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Numbers need to be put into perspective, or they’re just sounds

numbers

At last weekend’s end-of-year celebration for my organization, a colleague got up and said a few words about one of his direct reports. As he was bestowing accolades upon her, he shared some of her accomplishments.

After he shared one data point that sounded like it could be eye popping, he wanted to emphasize his point and said: “To put that number into perspective, that is the equivalent of filling four Olympic-sized swimming pools!”  If you want your audience to be able to believe your data, numbers or statistics are as important as you believe they are, they need to have context.

Which sounds more impactful?

A. There are 28.5 million Americans without health insurance today. That’s a lot of people.

OR

B. There are 28.5 million Americans without health insurance today. That is the equivalent of no health insurance for every man, woman and child in New York City… three and a half times over! Now that’s a lot of people.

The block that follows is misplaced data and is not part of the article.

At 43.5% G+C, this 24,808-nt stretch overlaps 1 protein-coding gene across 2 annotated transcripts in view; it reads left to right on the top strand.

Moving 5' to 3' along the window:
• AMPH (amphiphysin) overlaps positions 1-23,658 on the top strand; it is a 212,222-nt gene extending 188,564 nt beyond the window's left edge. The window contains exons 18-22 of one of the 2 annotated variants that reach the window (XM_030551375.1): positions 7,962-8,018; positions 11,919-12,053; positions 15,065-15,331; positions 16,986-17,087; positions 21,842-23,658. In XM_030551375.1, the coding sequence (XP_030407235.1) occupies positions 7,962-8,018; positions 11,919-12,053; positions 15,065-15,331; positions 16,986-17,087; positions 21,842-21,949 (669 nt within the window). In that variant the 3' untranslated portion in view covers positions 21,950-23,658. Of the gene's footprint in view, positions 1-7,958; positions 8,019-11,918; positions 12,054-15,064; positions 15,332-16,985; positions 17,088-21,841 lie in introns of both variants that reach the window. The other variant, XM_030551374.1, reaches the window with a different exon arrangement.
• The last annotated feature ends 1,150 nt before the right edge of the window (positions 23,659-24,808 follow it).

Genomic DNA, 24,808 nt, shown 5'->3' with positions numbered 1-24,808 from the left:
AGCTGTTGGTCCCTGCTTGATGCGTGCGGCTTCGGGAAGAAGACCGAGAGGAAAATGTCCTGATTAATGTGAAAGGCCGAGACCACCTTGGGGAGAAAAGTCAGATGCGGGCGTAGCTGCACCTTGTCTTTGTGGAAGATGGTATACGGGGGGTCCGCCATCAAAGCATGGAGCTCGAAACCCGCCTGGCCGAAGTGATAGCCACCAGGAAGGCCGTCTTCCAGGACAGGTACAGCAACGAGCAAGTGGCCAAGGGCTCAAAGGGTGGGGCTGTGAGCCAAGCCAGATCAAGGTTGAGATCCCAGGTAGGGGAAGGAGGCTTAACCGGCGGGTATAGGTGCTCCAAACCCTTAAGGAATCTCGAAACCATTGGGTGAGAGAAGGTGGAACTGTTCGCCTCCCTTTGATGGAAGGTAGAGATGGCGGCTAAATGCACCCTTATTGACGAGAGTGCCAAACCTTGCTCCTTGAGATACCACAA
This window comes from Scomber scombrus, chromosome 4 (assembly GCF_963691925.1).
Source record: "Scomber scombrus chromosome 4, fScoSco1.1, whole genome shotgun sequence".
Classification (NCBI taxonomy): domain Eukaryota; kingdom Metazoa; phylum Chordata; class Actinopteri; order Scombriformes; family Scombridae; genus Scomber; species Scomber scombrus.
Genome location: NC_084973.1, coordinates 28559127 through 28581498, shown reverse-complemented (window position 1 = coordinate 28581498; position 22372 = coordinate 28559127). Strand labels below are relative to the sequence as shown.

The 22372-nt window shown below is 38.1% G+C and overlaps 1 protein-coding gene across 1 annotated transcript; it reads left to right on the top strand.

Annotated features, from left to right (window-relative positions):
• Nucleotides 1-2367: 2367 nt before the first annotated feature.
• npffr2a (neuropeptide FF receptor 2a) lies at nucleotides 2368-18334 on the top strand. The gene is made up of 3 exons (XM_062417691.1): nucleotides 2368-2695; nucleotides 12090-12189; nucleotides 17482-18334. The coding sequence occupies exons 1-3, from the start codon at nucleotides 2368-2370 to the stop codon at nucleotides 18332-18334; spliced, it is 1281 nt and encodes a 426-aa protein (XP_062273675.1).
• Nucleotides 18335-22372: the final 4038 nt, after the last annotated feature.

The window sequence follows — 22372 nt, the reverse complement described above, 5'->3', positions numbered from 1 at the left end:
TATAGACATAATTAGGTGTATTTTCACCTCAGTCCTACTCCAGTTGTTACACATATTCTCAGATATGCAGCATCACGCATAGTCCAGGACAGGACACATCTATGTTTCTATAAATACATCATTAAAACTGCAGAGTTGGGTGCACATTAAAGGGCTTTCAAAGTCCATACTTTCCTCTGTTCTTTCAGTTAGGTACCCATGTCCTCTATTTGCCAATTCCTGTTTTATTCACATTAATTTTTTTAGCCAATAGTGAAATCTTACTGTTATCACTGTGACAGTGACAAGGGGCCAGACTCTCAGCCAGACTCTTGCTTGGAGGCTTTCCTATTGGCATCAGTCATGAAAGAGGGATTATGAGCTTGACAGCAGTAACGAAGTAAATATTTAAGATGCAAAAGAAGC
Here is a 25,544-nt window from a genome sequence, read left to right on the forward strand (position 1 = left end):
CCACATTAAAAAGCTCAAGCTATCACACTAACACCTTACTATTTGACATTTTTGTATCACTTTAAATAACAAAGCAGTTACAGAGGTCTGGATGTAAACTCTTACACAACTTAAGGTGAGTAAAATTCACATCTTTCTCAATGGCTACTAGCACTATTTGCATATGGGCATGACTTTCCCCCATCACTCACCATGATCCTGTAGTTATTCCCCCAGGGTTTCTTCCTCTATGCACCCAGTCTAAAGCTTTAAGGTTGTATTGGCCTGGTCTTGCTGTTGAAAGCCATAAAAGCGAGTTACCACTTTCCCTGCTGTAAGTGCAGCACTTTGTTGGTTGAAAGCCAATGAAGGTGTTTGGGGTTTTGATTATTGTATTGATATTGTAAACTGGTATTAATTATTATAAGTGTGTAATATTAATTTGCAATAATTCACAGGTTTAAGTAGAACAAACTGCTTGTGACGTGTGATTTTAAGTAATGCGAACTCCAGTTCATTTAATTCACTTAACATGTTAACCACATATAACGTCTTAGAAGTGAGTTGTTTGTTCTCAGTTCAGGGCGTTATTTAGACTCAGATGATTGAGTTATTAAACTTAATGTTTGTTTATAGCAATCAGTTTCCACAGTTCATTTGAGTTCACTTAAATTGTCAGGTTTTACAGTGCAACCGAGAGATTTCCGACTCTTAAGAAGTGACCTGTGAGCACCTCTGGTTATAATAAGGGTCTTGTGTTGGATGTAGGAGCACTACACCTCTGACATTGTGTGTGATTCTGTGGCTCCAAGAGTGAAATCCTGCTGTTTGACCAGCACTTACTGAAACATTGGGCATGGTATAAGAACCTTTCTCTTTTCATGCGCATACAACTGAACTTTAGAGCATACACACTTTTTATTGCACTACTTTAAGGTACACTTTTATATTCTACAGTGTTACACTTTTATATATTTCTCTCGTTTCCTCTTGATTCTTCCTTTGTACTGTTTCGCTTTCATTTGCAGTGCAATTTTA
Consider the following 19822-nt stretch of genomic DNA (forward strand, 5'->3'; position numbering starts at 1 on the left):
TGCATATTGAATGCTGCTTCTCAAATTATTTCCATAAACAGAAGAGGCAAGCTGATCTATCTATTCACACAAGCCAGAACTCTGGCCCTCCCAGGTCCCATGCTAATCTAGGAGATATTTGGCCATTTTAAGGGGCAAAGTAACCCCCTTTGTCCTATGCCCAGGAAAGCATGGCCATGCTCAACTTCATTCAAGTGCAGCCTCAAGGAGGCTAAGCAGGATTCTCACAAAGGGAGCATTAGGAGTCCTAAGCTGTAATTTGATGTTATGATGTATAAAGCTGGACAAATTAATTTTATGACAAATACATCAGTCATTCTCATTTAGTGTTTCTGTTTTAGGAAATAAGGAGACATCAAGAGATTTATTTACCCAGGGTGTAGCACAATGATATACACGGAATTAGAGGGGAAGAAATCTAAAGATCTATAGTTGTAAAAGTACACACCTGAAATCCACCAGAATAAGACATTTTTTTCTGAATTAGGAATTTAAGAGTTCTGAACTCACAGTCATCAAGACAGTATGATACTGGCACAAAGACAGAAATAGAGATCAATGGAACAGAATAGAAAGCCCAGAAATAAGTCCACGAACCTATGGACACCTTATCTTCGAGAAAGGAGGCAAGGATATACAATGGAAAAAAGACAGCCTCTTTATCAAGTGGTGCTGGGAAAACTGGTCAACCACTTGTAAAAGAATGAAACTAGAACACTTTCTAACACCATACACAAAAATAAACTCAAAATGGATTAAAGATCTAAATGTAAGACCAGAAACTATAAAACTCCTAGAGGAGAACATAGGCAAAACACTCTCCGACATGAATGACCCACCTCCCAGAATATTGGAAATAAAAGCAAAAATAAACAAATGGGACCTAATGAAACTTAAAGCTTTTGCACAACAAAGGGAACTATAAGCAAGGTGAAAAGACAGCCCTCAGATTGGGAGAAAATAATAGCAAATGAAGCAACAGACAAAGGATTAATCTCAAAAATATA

Which sounds more impactful?

A. Despite the tuition that our school charges, we still have a $1 million shortfall each year.

OR

B. Despite the tuition that our school charges, we still have a $1 million shortfall each year. That’s the equivalent of the salaries of 20 of our teachers.

Which sounds more impactful?

A. The Buffalo Bills haven’t made the playoffs in 17 years.

OR

B. My nephew was born in 2001. He doesn’t know a world without the Internet, cell phones, Facebook, Snapchat, iPhones, an African-American president, Eminem, SARS outbreaks, reality television starring Ozzy Osbourne… and he also doesn’t know a world in which the Buffalo Bills have ever played a playoff game.

I could go on, but hopefully you get the point.

I’m curious, what’s been the most creative way you’ve ever put numbers in context (or perhaps the most creative way you’ve heard numbers being put in context)?

 

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